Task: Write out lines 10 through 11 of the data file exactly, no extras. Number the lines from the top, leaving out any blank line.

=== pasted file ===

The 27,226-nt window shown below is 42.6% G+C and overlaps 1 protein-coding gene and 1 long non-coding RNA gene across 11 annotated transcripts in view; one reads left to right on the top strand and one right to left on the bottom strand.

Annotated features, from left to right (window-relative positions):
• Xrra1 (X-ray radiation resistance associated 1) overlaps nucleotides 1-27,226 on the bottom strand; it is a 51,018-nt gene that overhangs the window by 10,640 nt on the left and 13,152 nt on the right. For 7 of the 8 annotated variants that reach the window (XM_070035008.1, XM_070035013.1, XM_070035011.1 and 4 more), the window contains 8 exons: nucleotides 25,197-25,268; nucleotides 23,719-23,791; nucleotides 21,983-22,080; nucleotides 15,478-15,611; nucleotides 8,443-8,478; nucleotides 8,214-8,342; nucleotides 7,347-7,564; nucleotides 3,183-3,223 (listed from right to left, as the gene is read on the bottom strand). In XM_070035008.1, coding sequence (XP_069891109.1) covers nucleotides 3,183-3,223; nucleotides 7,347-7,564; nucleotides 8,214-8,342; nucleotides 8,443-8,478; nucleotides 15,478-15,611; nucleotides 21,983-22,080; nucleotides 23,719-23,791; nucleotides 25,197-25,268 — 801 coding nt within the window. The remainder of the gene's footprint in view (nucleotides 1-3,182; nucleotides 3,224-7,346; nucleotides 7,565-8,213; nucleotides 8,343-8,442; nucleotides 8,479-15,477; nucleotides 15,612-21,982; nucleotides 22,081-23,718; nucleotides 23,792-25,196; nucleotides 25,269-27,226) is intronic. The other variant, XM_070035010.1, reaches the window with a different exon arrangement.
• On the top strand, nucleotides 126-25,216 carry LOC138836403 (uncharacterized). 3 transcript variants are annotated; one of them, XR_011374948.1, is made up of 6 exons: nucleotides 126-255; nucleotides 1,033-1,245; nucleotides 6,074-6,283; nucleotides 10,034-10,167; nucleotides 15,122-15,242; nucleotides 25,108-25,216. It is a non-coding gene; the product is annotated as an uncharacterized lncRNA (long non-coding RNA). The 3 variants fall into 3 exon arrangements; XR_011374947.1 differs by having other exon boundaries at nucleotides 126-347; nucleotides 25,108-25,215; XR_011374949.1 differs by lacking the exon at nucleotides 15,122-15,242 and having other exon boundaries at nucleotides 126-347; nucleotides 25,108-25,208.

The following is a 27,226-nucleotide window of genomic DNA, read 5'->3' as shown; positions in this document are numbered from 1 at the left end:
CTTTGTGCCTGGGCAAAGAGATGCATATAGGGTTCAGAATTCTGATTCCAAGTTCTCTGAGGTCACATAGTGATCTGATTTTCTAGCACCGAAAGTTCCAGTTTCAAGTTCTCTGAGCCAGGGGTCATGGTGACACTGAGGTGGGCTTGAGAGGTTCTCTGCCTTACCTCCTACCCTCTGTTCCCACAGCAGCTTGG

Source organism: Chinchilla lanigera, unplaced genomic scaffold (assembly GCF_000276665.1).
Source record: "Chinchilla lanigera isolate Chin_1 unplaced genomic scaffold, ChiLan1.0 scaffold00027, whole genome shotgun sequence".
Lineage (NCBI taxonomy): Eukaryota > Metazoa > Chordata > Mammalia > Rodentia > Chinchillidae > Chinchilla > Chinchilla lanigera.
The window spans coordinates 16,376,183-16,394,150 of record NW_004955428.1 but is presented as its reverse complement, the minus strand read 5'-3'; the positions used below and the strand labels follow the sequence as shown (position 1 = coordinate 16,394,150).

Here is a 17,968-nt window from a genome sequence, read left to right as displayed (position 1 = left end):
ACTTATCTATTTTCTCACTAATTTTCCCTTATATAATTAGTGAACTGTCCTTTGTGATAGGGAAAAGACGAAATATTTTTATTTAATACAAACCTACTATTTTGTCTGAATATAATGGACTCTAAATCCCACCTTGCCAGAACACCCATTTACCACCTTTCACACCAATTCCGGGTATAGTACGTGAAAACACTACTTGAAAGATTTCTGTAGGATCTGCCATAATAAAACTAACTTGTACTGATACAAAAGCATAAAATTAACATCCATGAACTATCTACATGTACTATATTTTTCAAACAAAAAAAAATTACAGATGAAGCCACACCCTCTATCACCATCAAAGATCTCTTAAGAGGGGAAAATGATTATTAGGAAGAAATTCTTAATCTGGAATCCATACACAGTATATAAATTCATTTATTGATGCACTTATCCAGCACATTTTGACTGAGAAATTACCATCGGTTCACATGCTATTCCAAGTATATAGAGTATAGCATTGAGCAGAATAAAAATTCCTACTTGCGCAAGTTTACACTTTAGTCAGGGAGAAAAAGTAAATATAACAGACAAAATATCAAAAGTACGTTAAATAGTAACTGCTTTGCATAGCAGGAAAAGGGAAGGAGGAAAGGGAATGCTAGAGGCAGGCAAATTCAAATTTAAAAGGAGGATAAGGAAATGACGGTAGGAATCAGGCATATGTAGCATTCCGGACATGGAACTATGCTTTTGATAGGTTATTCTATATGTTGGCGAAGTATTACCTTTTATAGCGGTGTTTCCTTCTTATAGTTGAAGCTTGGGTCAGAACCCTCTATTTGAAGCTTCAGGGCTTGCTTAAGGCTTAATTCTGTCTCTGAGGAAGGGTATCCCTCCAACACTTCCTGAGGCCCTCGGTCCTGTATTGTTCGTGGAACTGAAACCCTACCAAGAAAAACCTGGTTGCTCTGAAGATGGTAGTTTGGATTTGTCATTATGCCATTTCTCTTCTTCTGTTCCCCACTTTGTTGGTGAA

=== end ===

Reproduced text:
The window spans coordinates 16,376,183-16,394,150 of record NW_004955428.1 but is presented as its reverse complement, the minus strand read 5'-3'; the positions used below and the strand labels follow the sequence as shown (position 1 = coordinate 16,394,150).

Here is a 17,968-nt window from a genome sequence, read left to right as displayed (position 1 = left end):